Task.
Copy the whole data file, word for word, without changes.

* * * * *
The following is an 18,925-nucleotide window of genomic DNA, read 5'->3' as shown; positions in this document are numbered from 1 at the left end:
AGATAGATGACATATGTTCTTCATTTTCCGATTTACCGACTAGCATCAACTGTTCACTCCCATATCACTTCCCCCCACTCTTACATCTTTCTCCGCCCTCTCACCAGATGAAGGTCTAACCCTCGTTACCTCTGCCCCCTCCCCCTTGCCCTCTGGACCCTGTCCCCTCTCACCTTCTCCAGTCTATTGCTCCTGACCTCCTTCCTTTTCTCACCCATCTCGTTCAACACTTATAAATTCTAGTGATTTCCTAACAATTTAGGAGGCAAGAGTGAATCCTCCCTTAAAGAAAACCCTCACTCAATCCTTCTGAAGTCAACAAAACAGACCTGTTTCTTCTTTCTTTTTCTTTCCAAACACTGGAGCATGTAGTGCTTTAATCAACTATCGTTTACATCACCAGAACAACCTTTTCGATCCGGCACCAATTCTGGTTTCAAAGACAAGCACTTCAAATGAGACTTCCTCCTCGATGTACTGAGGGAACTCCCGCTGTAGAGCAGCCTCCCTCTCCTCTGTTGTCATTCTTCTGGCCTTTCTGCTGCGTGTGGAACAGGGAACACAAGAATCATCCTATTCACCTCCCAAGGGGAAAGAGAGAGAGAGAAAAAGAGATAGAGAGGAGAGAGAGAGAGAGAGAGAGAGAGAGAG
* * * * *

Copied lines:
The following is an 18,925-nucleotide window of genomic DNA, read 5'->3' as shown; positions in this document are numbered from 1 at the left end:
AGATAGATGACATATGTTCTTCATTTTCCGATTTACCGACTAGCATCAACTGTTCACTCCCATATCACTTCCCCCCACTCTTACATCTTTCTCCGCCCTCTCACCAGATGAAGGTCTAACCCTCGTTACCTCTGCCCCCTCCCCCTTGCCCTCTGGACCCTGTCCCCTCTCACCTTCTCCAGTCTATTGCTCCTGACCTCCTTCCTTTTCTCACCCATCTCGTTCAACACTTATAAATTCTAGTGATTTCCTAACAATTTAGGAGGCAAGAGTGAATCCTCCCTTAAAGAAAACCCTCACTCAATCCTTCTGAAGTCAACAAAACAGACCTGTTTCTTCTTTCTTTTTCTTTCCAAACACTGGAGCATGTAGTGCTTTAATCAACTATCGTTTACATCACCAGAACAACCTTTTCGATCCGGCACCAATTCTGGTTTCAAAGACAAGCACTTCAAATGAGACTTCCTCCTCGATGTACTGAGGGAACTCCCGCTGTAGAGCAGCCTCCCTCTCCTCTGTTGTCATTCTTCTGGCCTTTCTGCTGCGTGTGGAACAGGGAACACAAGAATCATCCTATTCACCTCCCAAGGGGAAAGAGAGAGAGAGAAAAAGAGATAGAGAGGAGAGAGAGAGAGAGAGAGAGAGAGAGAG